Previously, I had the pleasure of reviewing Spychips, a book which looked at the potentially malevolent (well, apocalyptic, reallly) implications of RFID (Radio Frequency ID) technology. Talk about taking all the fun out a subject.
Bill Glover and Himanshu Bhatt have written a perfectly well-ordered discussion of an RFID system. No doubt those banal servants of evil, the middle-managers, will find it useful.
One particularly intriguing section describes how, as a technology gains wider adoption, the scale of possible application moves from the company level to the industry level, to the overall economy. This may be a standard model by now, but it was new to me.
Spychips mavens will find little comfort here. The book essentially validates all the technical concerns raised in the book, although it does throw the timeline out further than Spychips does. Still, it takes security concerns seriously, and encourages managers to do so as well. From a business point of view, groups like CASPIAN are dealt with in classic crisis management fashion – bring them in, make them a part of the process, try to avoid making enemies unnecessarily.
The privacy chapter is much the same as the rest of the book, breaking down the issues into consumer privacy and system security, and trying to balance them with system availability. Both privacy and security are presented as a set of vulnerabilities and countermeasures, along with those countermeasures’ potential effects on system usefulness. (We are awaiting, without much hope, an announcement of O’Reilly’s forthcoming RFID Hacks.)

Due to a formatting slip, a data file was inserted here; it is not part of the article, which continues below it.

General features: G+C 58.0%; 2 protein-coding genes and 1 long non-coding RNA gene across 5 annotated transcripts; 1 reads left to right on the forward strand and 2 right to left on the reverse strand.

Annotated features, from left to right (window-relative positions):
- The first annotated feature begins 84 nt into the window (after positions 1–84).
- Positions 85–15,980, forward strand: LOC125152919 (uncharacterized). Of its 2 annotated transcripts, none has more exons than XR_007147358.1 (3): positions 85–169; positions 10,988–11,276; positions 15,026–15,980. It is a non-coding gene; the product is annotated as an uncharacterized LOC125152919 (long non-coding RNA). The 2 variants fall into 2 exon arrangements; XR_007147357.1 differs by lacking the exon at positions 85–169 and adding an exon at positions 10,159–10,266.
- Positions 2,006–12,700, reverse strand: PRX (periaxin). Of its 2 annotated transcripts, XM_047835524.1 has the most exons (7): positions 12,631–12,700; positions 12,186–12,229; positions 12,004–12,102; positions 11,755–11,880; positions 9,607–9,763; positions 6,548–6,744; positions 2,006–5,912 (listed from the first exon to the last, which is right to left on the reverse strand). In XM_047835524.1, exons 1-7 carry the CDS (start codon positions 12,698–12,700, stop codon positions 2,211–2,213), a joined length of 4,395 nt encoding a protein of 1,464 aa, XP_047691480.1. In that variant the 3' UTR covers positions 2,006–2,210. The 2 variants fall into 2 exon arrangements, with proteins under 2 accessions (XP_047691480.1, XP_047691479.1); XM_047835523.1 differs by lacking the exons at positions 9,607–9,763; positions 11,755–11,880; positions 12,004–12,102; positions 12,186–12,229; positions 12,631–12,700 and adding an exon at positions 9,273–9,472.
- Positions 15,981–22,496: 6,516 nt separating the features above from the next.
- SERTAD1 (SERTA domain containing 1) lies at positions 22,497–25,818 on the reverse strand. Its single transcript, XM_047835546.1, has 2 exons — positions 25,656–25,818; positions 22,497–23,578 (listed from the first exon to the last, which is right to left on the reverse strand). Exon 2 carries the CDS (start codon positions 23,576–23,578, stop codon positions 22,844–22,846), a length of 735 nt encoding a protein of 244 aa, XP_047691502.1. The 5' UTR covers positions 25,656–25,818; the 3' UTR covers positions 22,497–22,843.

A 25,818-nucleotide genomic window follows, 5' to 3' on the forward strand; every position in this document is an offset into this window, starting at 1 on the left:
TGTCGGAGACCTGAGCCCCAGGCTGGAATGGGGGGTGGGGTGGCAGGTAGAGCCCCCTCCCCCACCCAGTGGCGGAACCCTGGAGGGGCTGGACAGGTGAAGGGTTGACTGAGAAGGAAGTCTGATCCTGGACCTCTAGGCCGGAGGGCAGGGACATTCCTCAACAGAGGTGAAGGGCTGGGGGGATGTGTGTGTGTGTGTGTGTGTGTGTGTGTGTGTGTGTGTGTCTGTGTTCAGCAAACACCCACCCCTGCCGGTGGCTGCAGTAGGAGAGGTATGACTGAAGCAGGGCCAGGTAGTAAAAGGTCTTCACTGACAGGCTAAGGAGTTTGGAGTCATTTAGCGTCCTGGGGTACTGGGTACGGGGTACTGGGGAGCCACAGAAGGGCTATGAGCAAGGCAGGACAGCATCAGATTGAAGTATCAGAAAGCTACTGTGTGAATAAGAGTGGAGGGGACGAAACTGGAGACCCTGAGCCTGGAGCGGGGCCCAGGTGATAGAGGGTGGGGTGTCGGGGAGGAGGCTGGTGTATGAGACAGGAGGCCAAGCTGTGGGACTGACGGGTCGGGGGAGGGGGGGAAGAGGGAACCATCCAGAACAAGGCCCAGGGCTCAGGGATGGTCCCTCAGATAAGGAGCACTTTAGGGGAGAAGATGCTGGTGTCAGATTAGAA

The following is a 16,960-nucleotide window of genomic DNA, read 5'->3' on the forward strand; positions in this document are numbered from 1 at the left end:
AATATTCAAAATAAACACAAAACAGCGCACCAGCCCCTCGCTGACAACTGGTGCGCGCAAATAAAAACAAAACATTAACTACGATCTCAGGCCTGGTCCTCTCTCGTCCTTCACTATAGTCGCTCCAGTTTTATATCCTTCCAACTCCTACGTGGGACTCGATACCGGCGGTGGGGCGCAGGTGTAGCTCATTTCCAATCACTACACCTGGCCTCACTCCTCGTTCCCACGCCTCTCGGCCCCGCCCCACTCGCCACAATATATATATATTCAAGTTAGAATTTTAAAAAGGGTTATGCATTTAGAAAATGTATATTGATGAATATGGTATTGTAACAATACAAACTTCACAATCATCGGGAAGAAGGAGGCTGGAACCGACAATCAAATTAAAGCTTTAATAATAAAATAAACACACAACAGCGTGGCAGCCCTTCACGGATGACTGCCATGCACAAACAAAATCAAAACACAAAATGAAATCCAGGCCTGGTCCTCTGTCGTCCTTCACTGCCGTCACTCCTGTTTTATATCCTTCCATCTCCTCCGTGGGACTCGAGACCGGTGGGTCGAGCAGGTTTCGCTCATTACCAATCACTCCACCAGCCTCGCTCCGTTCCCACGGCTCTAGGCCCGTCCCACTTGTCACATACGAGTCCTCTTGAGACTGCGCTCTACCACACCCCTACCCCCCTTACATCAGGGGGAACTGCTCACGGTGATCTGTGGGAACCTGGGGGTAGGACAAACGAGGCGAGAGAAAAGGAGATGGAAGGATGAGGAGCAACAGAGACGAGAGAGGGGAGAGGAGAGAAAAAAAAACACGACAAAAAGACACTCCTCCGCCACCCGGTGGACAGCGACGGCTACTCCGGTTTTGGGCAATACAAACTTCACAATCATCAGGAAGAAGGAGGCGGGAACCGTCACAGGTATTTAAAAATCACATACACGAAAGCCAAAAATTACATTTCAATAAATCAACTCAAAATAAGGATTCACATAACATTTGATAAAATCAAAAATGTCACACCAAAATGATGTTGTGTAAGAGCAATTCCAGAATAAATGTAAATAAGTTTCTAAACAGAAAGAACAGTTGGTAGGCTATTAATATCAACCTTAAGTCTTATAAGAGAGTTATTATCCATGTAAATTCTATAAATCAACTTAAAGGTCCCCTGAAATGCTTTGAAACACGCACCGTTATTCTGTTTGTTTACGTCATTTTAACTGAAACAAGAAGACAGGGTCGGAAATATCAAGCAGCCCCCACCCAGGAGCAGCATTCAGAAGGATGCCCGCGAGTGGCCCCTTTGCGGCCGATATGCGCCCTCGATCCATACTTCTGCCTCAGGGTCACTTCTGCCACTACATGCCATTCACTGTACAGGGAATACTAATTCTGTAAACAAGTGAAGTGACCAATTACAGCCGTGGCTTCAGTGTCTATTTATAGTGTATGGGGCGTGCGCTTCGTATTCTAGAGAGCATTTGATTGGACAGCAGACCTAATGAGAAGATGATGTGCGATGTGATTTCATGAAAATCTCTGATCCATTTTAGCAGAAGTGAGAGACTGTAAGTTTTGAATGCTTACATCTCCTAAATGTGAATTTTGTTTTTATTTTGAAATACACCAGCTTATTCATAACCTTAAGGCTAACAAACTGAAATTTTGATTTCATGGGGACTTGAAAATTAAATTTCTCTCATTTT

I did notice that a number of technical fixes were presented, without irony, as though they were universally accepted and agreed-upon. For instance, industry standard packaging is supposed to clearly reflect the presence of RFID chips. The fact is, some of these chips are well-disguised, whether by design or by a desire to keep a low profile. This is where it’s important to remember the intended audience.
That audience consists of technical managers trying to decide how to implement systems in accordance with the rules. For them, security and privacy are trade-offs, not absolutes. They’re also concerned about vulnerabilities, primarily to the extent that they can defeat the business uses of the system, with consumer protection a secondary, albeit important, concern. This isn’t evil; it’s just an agency cost of a new technology, although the industry didn’t help themselves with their initial undue secrecy. If TCP/IP had been subjected to the same scrutiny, you wouldn’t be reading these words right now.
The book is geared to the project manager with some technical background. While it doesn’t shy away from discussions of algorithms and protocols, it also doesn’t provide details about implementation. It’s the kind of book an informed manager wants, in order to be able to ask intelligent questions of his staff.